Clarion Angel is a beautiful rare Angelfish, found almost exclusively around Clarion Island in the eastern Pacific, SW of Baja California. It is listed as endangered because the one island is the only gene pool of the species. Occasional wanderers elsewhere are presumed to have originated at Clarion Island. One man-made disaster could wipe them out.

In the summer-fall of 2004, a shipment of about a hundred Clarion Angels made it to Los Angeles, CA. They were collected illegally at the island, brought to Baja, and shipped up here as Passer Angels.

Several of the biggest wholesale saltwater suppliers in L.A. had them. These business owners knew these fish were illegal, endangered species. (Most had never seen one in a decade, if ever.) Some invoiced them as Passers (as though they came in on false documents) and took the profit, smiled, and thought this was okay. Some got caught with them when Fish & Wildlife inspectors spotted them in a facility.

I heard that the wholesalers paid a thousand dollars ($1,000) for each fish and that they were being sold for two to three thousand. This means that they were being sold retail for as much as anyone could get for them. There are certainly some stores out there who got some of these illegal, endangered fish, maybe you even saw one! If I saw one in my local shop, I would call my local Fish & Wildlife Dept., since the store owners knowingly promote the capture, collection, and trade of endangered species.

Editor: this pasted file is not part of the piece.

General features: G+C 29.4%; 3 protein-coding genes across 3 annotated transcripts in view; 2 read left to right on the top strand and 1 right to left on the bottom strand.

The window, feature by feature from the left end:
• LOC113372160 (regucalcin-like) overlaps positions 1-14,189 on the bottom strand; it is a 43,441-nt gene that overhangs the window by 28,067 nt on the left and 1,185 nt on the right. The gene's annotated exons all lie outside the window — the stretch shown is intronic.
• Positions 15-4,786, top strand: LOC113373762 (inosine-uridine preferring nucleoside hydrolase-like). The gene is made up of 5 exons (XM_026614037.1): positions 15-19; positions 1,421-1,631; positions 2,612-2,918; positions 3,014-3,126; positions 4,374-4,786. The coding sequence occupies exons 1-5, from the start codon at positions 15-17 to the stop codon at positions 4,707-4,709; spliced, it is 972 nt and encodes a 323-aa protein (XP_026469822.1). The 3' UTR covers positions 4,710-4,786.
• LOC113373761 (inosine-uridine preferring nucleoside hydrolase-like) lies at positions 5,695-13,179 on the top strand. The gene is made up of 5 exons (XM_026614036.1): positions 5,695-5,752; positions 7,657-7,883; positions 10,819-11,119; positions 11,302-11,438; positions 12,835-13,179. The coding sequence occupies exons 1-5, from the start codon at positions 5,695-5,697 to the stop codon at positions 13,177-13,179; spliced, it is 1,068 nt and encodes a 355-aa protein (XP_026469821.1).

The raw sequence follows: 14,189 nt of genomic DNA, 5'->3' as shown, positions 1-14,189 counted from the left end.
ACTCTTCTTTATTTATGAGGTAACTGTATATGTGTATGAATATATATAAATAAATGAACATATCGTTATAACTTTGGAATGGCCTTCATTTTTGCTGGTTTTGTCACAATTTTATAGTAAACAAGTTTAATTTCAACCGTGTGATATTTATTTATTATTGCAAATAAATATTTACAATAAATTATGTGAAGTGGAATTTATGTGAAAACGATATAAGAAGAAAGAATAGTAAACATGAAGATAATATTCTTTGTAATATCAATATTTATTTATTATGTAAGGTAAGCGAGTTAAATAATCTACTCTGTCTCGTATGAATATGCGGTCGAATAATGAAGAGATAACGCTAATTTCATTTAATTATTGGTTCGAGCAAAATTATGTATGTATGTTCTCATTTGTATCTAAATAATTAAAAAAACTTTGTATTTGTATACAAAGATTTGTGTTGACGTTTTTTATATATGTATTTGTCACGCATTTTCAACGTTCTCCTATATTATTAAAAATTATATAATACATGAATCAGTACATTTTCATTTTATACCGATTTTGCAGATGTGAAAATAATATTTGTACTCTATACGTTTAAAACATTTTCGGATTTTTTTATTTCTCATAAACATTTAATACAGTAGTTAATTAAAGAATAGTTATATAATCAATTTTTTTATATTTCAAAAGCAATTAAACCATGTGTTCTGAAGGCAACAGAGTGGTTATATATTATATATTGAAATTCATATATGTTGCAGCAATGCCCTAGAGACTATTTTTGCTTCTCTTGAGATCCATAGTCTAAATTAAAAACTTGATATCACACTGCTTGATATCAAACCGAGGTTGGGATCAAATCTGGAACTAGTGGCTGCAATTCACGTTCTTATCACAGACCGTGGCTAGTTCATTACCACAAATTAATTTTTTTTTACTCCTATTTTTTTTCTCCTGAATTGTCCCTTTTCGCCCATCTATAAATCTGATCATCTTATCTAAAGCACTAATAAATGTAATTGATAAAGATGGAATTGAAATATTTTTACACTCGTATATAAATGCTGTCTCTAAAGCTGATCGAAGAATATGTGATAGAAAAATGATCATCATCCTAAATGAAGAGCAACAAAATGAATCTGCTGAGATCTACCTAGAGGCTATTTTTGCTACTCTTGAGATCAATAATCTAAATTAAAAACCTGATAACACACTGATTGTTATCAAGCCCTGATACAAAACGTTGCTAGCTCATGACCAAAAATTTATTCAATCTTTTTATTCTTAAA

In all likelihood, a store you buy fish from probably buys from one of these unscrupulous, wholesalers that would gladly deal in endangered species for a buck. But, they would have only done this if the demand or market existed.

If they knew hobbyists policed themselves and just said no to endangered species, instead of trying to "out-cool" and "out-rare" each other, it would not have happened. Now, I guess in the long haul the Clarion Angels will repopulate themselves, but many of those that made it to L.A. were sick, diseased, etc., from being overcrowded on the way and did not make it.

If I were King, these importers would have their import licenses revoked for 10 years. There is no excuse. There should be no tolerence. I can't name names, because some who had and sold them would sue me!

In my opinion, there is nothing worse for the hobby than this type of abuse. First the Feds (U.S. Fish & Wildlife) who inspect and clear shipments and are responsible for protecting endangered species are really upset. Now they check all shipments more thoroughly, costing hundreds of hours waiting for shipments to be cleared. These costs to the wholesale supplier are passed on to you on your legal fish you want.